5 Tips to Keeps Bugs Away While Camping

Bugs. The word alone conjures up images of buzzing swarms and annoying, creepy-crawly pests. They're unavoidable on a camping trip, and you can bet they'll be at your next campsite whether you're ready for them or not.

Here are some tips to help you keep bugs away while still enjoying the wonders of the wilderness.

More: 10 Essential Family Camping Tips

Keep the Door Closed

If the bugs—particularly mosquitoes, black flies, ticks and ants—are bad at a campsite, oftentimes the only refuge is your tent. It's important to keep the tent doors and screens zippered shut. If you don't, that refuge might be filled with insects and creepy crawlies.

This is not limited to the daytime; remember to close the door behind you if you have to leave the tent at night, even for a second. Remember to shake a bit before entering the tent, to remove any bugs that might already be clinging to (or sucking at) your skin.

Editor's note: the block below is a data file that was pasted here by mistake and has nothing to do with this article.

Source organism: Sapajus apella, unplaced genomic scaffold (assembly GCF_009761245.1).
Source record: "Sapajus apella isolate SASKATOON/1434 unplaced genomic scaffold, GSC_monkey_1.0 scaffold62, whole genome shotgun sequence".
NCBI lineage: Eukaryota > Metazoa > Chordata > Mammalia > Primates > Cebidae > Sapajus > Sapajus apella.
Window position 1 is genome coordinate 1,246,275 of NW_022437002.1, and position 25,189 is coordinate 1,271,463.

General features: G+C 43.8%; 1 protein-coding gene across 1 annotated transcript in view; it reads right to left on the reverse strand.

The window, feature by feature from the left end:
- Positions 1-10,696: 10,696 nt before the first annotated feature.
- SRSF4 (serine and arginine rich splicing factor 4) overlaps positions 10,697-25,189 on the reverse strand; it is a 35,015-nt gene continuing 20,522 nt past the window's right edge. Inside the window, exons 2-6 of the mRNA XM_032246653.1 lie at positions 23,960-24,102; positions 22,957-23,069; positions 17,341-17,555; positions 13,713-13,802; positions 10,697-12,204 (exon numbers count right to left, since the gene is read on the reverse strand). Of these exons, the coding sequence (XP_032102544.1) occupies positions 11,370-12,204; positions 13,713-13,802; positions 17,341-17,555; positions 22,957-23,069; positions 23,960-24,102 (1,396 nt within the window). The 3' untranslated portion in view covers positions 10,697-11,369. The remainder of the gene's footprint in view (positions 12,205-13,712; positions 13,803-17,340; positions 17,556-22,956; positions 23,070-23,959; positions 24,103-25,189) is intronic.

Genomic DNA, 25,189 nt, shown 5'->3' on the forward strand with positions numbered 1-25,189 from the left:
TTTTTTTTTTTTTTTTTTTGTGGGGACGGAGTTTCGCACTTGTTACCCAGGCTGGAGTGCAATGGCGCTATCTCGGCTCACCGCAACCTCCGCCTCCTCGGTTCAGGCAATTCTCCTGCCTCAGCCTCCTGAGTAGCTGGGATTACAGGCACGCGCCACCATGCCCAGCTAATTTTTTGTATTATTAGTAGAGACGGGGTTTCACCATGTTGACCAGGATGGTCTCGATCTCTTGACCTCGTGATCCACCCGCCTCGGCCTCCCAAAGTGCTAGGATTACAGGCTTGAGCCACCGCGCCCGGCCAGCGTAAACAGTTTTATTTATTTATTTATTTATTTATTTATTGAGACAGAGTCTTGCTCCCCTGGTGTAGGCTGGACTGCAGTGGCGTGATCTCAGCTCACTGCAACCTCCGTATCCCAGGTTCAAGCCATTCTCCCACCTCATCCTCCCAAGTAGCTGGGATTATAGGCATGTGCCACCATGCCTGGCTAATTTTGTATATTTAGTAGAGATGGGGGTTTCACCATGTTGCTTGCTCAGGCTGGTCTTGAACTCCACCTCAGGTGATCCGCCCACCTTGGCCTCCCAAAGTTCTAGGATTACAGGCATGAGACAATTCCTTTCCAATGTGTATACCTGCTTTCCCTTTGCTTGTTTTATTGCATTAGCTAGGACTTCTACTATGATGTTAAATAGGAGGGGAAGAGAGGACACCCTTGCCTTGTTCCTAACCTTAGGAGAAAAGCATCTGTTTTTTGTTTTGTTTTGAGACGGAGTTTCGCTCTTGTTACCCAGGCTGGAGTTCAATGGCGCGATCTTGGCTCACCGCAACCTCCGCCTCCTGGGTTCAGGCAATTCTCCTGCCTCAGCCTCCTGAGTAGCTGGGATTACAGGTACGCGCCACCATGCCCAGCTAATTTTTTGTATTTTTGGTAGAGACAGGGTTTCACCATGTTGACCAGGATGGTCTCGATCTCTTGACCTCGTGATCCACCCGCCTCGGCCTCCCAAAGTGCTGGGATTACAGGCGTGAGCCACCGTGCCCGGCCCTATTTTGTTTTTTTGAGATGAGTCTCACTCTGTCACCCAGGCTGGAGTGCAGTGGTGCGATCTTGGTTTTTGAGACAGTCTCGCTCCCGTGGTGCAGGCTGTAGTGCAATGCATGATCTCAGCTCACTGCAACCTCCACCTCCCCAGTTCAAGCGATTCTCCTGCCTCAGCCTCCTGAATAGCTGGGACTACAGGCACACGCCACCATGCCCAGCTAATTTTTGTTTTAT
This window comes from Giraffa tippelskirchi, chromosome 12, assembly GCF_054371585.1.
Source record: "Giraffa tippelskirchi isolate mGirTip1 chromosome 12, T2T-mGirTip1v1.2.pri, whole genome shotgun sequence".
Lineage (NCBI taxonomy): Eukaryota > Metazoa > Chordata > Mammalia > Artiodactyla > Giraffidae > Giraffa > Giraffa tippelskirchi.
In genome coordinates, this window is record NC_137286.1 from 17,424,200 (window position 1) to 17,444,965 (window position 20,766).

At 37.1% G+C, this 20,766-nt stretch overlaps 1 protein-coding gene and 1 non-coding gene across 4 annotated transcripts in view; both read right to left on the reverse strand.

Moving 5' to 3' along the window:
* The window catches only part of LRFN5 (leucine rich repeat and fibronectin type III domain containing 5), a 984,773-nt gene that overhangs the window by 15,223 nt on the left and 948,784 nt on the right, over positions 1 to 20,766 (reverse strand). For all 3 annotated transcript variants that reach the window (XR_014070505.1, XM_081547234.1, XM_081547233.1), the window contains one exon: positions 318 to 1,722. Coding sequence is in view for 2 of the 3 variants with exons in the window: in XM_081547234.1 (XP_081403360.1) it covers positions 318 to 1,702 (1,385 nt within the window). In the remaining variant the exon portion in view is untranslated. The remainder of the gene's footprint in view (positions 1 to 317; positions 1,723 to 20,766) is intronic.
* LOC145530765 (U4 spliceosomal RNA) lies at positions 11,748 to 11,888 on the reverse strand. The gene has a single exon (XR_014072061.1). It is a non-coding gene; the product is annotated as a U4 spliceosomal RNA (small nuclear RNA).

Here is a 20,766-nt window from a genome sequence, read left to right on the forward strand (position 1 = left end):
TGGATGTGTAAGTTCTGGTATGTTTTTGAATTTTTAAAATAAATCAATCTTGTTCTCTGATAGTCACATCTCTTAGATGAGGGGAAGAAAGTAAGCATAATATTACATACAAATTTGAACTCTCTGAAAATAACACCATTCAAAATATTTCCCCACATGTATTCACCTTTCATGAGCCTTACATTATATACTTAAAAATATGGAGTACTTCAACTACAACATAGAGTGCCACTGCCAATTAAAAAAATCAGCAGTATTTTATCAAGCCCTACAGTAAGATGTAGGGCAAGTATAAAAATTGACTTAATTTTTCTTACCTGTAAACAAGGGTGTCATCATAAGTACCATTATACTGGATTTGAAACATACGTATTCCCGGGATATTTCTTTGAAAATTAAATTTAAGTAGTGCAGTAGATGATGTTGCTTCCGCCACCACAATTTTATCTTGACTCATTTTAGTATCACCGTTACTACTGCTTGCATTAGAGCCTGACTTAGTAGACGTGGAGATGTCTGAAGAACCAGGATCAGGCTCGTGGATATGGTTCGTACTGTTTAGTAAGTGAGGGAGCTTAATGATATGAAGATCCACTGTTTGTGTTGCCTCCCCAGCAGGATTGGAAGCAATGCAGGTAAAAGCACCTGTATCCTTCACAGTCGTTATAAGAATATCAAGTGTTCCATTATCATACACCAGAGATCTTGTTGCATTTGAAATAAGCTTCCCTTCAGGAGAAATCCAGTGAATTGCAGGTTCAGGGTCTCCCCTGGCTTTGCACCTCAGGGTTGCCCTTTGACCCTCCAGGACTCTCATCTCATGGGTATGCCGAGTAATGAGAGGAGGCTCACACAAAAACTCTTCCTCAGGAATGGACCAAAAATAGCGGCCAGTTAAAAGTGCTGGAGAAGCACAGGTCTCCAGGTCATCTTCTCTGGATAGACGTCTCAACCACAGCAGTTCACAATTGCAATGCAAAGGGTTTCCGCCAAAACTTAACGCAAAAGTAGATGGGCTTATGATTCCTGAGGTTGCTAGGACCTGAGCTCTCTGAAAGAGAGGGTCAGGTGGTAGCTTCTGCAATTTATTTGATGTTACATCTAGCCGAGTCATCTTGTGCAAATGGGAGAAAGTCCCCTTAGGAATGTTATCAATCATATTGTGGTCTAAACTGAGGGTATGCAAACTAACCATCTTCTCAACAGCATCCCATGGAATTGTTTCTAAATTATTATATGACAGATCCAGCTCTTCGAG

More: Clean Up That Dirty Old Tent

Use Waterproof Bug Spray

You can't keep bugs away if your repellent doesn't work. Check to make sure your bug repellent is waterproof. Like sunscreen, your repellent it will be worthless if it can't stand up to sweating or splashing around in a lake or river.

Be Mindful of Your Scent

There is a lot of scientific opinions about what attracts bugs to certain people. Diet, body type, gender and blood type have all been thrown into the discussion about possible factors. Most agree, however, that bugs are particularly attracted to overly fragrant hygiene products like perfume, soap, shampoo, aftershave and deodorant.

Though you don't need to go full-blown au naturel, buy hygiene products that are free of artificial or botanical fragrances or, better yet, completely unscented.

More: 10 Ways to Keep a Clean Campsite

Be Ready After the Storm

Mosquito eggs are laid in moist settings, and they hatch into larvae that mature in water. In other words, mosquitoes need water in order to start their lives, so you can expect an influx of bugs following rainstorms. Post-rain is when eggs will hatch, and that's when the woods will be the buggiest. As you might imagine, you're in for an even buggier experience if your campsite is near a place that is always wet, like a swamp or a bog. To combat this, always choose a campsite that is high and dry.

More: 10 Tips for Camping in the Rain

RAFind a Campground at ReserveAmerica.com.

About the Author

John Andrew Pendery is a writer and editor living in New York City.

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